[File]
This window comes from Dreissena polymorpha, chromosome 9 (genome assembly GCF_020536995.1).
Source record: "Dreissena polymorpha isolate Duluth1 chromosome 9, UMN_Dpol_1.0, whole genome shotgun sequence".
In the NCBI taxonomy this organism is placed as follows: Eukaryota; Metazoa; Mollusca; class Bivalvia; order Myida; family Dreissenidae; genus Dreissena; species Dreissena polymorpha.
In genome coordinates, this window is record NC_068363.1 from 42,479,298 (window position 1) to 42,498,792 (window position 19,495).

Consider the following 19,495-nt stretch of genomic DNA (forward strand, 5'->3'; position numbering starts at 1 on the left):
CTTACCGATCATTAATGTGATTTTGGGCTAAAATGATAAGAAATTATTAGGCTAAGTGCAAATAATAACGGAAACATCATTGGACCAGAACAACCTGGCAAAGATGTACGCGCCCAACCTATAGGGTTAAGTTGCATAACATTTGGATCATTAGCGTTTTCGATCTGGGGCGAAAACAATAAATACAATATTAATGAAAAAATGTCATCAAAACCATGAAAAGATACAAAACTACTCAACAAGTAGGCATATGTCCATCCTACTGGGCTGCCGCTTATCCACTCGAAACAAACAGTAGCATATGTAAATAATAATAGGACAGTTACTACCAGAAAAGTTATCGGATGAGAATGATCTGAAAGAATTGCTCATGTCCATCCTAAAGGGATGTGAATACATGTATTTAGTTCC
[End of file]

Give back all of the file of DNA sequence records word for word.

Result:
This window comes from Dreissena polymorpha, chromosome 9 (genome assembly GCF_020536995.1).
Source record: "Dreissena polymorpha isolate Duluth1 chromosome 9, UMN_Dpol_1.0, whole genome shotgun sequence".
In the NCBI taxonomy this organism is placed as follows: Eukaryota; Metazoa; Mollusca; class Bivalvia; order Myida; family Dreissenidae; genus Dreissena; species Dreissena polymorpha.
In genome coordinates, this window is record NC_068363.1 from 42,479,298 (window position 1) to 42,498,792 (window position 19,495).

Consider the following 19,495-nt stretch of genomic DNA (forward strand, 5'->3'; position numbering starts at 1 on the left):
CTTACCGATCATTAATGTGATTTTGGGCTAAAATGATAAGAAATTATTAGGCTAAGTGCAAATAATAACGGAAACATCATTGGACCAGAACAACCTGGCAAAGATGTACGCGCCCAACCTATAGGGTTAAGTTGCATAACATTTGGATCATTAGCGTTTTCGATCTGGGGCGAAAACAATAAATACAATATTAATGAAAAAATGTCATCAAAACCATGAAAAGATACAAAACTACTCAACAAGTAGGCATATGTCCATCCTACTGGGCTGCCGCTTATCCACTCGAAACAAACAGTAGCATATGTAAATAATAATAGGACAGTTACTACCAGAAAAGTTATCGGATGAGAATGATCTGAAAGAATTGCTCATGTCCATCCTAAAGGGATGTGAATACATGTATTTAGTTCC